Wednesday, December 24, 2014

Last Minute Xmas Prep: Homemade Irish Cream

It's delightful, it's delicious, it's de-lovely. – Cole Porter 

This was NOT gifted, unless you count gifting to me...
A 750ml bottle of Irish Whiskey will yield 2-3 of these carafes.

Some things bear repeating, much like all those seasonal activities we put ourselves, and our families, through this time of year. This is definitely on the good side of those activities, and can probably help dull the pain/annoyance of those that aren't! I usually make this once a year.

Many moons ago (about +20 years), Eagle had a wee liqueurs recipe fold-out book stuck on top of their sweetened condensed milk can lids. I believe it was for the Christmas season, included to move more product.

My little fold-out is stained, torn and tucked inside one of my cookbooks that are still packed away. Thank goodness I still have it, because I haven’t seen it on their cans for many years. That’s a real shame.

All of the recipes sounded fantastic. I think there was four or five in total. I do remember one more. It was for a chocolate mint liqueur. I couldn’t find it with a Google search so you’ll have to believe me. It was there. This is by far the best homemade Irish Cream I have ever had. It never—I say never—lasts as long as you would hope.

Note, it’s “Irish” Cream. That means buying Irish whisky. Regular whisky will not yield the same result. Nor will scotch.

I never fiddle with this recipe, but I’m torn between the optional ingredients. Last year I used the coconut extract. This year it was vanilla. Each yields a slightly different result. Of course you can choose to use neither.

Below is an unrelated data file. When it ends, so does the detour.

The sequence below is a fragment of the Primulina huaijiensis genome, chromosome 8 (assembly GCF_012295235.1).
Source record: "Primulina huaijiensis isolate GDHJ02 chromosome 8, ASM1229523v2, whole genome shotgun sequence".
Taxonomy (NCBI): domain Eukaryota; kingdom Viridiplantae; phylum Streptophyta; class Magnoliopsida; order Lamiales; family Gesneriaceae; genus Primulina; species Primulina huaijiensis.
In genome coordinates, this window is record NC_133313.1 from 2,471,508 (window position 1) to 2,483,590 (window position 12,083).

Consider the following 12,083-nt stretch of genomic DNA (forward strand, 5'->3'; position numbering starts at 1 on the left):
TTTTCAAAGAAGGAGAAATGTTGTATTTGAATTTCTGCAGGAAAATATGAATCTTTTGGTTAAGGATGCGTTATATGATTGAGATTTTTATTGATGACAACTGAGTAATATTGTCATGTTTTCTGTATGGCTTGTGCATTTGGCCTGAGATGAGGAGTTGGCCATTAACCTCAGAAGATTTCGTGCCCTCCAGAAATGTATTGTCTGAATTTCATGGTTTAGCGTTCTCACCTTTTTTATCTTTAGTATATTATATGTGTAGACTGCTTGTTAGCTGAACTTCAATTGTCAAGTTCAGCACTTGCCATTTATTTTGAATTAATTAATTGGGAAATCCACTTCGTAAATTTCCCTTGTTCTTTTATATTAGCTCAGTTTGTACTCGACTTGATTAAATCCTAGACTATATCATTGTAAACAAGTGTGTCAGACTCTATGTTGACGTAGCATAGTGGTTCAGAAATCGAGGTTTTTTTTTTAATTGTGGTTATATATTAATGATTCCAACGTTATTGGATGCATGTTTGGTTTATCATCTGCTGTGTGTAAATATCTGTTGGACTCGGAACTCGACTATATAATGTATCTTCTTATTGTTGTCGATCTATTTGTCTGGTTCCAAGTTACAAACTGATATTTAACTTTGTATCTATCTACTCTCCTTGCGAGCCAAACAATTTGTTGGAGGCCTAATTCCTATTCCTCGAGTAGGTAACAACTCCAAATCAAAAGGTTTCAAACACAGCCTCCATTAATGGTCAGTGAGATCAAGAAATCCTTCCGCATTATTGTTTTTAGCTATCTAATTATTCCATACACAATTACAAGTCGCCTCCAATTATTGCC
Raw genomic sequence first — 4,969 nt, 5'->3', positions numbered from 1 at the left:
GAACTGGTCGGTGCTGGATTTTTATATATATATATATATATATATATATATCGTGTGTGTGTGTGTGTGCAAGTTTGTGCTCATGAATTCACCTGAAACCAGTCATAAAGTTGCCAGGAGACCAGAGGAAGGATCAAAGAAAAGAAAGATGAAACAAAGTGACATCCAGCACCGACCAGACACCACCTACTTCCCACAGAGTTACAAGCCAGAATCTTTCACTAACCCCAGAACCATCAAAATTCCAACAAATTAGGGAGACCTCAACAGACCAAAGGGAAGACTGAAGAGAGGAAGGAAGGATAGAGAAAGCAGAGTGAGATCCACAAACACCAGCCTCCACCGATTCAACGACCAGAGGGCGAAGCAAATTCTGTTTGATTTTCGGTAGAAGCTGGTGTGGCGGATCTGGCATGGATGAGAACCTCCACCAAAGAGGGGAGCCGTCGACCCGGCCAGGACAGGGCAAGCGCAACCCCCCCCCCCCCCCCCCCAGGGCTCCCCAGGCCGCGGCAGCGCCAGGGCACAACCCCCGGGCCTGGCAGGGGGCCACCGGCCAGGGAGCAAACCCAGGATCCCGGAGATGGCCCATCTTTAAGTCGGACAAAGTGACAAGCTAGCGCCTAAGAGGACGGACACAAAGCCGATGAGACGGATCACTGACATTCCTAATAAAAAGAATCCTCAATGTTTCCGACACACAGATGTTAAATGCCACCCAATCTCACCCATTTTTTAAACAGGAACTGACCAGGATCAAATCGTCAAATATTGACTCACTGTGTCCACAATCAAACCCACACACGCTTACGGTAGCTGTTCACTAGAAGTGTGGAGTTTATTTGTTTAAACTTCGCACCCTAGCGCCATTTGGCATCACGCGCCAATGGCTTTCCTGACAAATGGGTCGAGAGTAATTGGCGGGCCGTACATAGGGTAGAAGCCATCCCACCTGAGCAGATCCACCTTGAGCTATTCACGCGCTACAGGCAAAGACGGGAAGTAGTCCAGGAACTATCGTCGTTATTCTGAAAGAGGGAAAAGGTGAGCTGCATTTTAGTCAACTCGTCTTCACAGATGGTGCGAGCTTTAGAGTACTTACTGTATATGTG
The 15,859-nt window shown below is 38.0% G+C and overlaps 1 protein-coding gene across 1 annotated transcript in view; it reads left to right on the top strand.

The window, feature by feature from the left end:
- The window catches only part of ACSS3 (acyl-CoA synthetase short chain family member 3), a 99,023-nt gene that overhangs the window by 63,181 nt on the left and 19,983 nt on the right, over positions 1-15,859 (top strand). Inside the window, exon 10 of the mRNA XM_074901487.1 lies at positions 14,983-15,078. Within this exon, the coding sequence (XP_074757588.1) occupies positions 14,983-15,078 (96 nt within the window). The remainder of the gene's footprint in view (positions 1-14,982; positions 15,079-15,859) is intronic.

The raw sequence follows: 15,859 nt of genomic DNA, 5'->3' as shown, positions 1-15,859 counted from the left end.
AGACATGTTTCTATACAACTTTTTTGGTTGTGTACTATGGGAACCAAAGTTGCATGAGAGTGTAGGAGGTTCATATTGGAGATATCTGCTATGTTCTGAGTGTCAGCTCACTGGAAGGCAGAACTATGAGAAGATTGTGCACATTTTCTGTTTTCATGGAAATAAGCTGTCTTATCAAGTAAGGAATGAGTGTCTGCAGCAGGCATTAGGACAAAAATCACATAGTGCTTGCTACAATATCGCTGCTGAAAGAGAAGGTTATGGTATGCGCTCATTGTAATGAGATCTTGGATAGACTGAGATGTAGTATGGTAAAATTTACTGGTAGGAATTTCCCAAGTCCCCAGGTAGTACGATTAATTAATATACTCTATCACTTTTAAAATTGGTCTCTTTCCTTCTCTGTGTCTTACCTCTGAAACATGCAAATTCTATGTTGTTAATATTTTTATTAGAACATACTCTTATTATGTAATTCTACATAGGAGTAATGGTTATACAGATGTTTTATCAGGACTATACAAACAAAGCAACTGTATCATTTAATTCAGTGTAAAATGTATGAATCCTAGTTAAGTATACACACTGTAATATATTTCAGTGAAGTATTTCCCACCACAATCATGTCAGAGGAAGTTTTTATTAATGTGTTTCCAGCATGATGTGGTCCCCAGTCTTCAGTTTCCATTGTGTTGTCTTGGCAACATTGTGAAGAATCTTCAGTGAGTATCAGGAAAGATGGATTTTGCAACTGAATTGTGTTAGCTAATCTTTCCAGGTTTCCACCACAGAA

A 750 ml bottle of Irish whisky will yield 3 batches if using 1 cup, or 2 batches using 1.5 cups. Go for the stronger, although be advised it has a sneaky kick!

Keep your liqueur refrigerated once it's made. The recipe card said it will last for a month, but I doubt it will make it past a few days at most. Great stuff. Amazing taste. I have some in the ‘fridge right now...

So, get thee to a liquor store!

Homemade Irish Cream
Prep: 10 min  |  Yield 5 cups (1.18L)
1 300ml can sweetened condensed milk
1 to 1-1/2 cups Irish Whiskey (depending on how strong you want it)
1 cup 10% cream (cereal cream / table cream)
3 eggs
1 tbsp chocolate syrup (like you get for sundaes)
1/4 tsp coconut OR vanilla extract, optional

 Mix all ingredients together in a blender until smooth. Strain if desired. I do not.

Bottle and let sit for one day before use (yeah, right…). 

Keep refrigerated and shake before pouring. Homemade Irish Cream can be refrigerated for up to one month.

Feel free to comment. They’re always appreciated. I’ll answer quickly and as best I can. Feel free to share this post. All I ask is if you repost, please give me credit and a link back to the original on this site.

Wednesday, December 3, 2014

Save money, make your own Mascarpone Cheese

Without frugality none would be rich, and with it very few would be poor. – Samuel Johnson 

The end result. Well worth the 2 day wait.

(This is a re-post, but who doesn't want to save money at Xmas!)

The Christmas season is probably for most people the most expensive time of the year. Even not counting gift buying, there's a thousand things to suck up your money. Food is often a big culprit.